In order to produce more fluid plastic that can be reshaped into filament, we have created a new design. We hope to be able to remove the air bubbles by melting the plastic in vacuum, and forcing it through the extruder head by refilling the chamber with oxygen and increasing the pressure. Our modified design will require a hose tube to connect the vacuum (which we already have at Think Haus) and a metal pipe and lid. These materials will be brought to our next meeting so we can experiment some more!

Check out a sketch of our latest design below:


by phille2

Scrap PLA

A bin of PLA plastic that we’ll use as test stock.

by saeeds7

temperature sensing circuit

by saeeds7

Temperature measurements using arduino and pictures of circuit

Temperature in Degrees Celscius

by saeeds7

Finally managed to find some code online from Ben Miller which uses Steinhart-Hart equation to convert from resistance to temperature:

link for website for code:

#include <math.h>         //loads the more advanced math functions
void setup() {            //This function gets called when the Arduino starts
Serial.begin(9600);   //This code sets up the Serial port at 115200 baud rate
double Thermister(int RawADC) {  //Function to perform the fancy math of the Steinhart-Hart equation
double Temp;
Temp = log(((10240000/RawADC) – 10000));
Temp = 1 / (0.001129148 + (0.000234125 + (0.0000000876741 * Temp * Temp ))* Temp );
Temp = Temp – 273.15;              // Convert Kelvin to Celsius
return Temp;
void loop() {             //This function loops while the arduino is powered
int val;                //Create an integer variable
double temp;            //Variable to hold a temperature value
val=analogRead(0);      //Read the analog port 0 and store the value in val
temp=Thermister(val);   //Runs the fancy math on the raw analog value
Serial.println(temp);   //Print the value to the serial port
delay(1000);            //Wait one second before we do it again

Resistance Sensing

by saeeds7

I just got of to a start with working on some thermistors. Managed to find some code for it and a working circuit diagram. Serial Printing on the computer was used as opposed to and LCD to save  cost. All that was required was to use a thermistor, arduino and two 4.7 kilo-ohm resistors.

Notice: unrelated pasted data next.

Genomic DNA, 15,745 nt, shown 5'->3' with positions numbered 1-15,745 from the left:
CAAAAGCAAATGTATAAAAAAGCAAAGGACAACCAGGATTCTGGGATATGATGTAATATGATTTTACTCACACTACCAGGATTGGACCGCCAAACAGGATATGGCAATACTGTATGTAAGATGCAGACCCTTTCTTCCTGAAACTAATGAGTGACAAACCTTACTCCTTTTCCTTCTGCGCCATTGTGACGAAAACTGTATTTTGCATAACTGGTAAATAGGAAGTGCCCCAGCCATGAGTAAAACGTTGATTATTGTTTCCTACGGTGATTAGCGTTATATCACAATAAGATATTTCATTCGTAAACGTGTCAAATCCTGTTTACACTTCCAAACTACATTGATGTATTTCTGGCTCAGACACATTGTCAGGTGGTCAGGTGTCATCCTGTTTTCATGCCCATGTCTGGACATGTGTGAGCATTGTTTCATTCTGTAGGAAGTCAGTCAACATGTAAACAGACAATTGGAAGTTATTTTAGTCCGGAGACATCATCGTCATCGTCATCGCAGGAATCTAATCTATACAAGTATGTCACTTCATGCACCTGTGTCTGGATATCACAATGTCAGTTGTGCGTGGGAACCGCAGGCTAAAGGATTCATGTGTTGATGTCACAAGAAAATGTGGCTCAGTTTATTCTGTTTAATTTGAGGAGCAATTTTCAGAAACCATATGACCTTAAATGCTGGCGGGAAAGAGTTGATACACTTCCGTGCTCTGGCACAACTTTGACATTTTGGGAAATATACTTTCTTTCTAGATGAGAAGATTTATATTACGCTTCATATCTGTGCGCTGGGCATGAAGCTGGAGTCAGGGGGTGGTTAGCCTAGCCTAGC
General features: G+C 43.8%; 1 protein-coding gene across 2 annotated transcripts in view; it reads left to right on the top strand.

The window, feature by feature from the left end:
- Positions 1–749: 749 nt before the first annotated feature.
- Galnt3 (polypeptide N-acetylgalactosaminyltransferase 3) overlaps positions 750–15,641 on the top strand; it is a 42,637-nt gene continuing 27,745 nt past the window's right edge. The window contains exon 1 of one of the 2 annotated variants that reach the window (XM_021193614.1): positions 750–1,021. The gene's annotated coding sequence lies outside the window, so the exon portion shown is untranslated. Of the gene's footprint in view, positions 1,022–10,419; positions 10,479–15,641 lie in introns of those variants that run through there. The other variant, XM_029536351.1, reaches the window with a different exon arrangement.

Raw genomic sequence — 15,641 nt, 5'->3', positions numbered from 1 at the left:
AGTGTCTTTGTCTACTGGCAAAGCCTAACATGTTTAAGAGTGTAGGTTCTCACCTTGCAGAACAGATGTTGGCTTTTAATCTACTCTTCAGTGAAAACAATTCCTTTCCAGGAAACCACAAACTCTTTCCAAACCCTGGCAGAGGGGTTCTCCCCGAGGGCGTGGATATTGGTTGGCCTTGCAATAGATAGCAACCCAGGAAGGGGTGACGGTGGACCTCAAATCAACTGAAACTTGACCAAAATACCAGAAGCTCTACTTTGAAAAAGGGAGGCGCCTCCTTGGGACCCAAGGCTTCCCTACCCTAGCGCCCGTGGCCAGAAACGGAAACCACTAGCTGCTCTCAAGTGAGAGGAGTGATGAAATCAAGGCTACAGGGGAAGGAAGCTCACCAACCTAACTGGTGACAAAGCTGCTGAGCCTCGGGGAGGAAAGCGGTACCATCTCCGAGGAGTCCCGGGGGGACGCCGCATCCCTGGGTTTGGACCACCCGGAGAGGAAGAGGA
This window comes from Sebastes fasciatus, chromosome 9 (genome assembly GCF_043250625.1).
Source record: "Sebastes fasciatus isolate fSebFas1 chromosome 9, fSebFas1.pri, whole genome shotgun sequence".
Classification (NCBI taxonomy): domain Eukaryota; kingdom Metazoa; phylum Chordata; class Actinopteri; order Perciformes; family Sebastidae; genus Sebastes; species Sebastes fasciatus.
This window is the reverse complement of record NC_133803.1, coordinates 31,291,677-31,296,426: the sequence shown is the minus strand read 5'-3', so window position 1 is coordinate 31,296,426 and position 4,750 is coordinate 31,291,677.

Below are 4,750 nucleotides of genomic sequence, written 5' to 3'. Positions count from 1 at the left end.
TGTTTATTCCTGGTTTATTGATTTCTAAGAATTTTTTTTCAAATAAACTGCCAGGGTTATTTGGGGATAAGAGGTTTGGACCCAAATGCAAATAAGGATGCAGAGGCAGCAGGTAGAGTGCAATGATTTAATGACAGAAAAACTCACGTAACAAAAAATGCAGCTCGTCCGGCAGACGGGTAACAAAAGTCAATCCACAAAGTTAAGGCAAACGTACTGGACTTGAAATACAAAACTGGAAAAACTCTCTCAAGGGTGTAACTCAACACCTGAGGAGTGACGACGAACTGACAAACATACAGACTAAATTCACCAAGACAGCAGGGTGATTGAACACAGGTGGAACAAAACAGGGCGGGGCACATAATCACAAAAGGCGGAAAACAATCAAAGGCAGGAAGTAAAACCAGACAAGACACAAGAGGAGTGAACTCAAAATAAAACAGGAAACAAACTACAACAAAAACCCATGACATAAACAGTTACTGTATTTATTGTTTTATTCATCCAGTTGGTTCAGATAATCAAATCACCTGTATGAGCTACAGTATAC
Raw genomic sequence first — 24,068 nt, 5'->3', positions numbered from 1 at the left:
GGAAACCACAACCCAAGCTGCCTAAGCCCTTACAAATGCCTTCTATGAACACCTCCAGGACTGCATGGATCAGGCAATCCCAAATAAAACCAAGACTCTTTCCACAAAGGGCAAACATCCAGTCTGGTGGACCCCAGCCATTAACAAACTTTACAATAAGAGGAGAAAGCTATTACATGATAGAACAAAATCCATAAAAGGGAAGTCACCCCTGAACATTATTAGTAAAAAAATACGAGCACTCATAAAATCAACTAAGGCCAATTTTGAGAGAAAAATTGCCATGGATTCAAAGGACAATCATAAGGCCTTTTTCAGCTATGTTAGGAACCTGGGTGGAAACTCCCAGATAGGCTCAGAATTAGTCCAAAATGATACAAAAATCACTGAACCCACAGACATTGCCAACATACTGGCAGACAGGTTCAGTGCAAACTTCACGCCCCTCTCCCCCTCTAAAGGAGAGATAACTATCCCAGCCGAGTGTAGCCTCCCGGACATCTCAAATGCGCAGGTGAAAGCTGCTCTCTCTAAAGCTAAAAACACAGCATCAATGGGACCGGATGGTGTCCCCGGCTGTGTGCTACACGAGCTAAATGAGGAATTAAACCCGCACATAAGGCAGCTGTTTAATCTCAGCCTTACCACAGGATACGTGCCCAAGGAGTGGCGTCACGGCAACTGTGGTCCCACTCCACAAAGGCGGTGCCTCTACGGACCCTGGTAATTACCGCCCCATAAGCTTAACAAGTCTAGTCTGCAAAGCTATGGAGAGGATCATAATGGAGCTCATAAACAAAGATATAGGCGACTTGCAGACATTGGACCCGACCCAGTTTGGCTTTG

The code is provided by the adafruit system below which measures resistance proportional to temperature:


// the value of the ‘other’ resistor
#define SERIESRESISTOR 10000    
// What pin to connect the sensor to
void setup(void) {
void loop(void) {
  float reading;
  reading = analogRead(THERMISTORPIN);
  Serial.print(“Analog reading “);
  // convert the value to resistance
  reading = (1023 / reading)  – 1;
  reading = SERIESRESISTOR / reading;
  Serial.print(“Thermistor resistance “);

Project Set-Up

by kghounsell

This week, we worked on our setup for the 3D unprinter. Using a drill, we created a hole a couple centimeters in length in a pot, and removed the handle. Then, we used epoxy to glue a brass end plug into the hole in the pot. The brass metal piece will ultimately be used to define the size of the filament, so we’re planning to drill a hole about 1.83 mm wide into it.

After the epoxy was mixed and applied to the pot and metal piece, we tested our hot plate to see how hot it could get. We stopped measuring the temperature after about 290 degrees Celsius, and it seemed still be rising. This should be more than hot enough to melt PLA and even ABS!

After the epoxy has had eight hours to dry (in a warm area), we’ll be testing it with water to make sure it doesn’t leak, and hopefully we will be trying with plastic next week!

IMG_2074 IMG_2078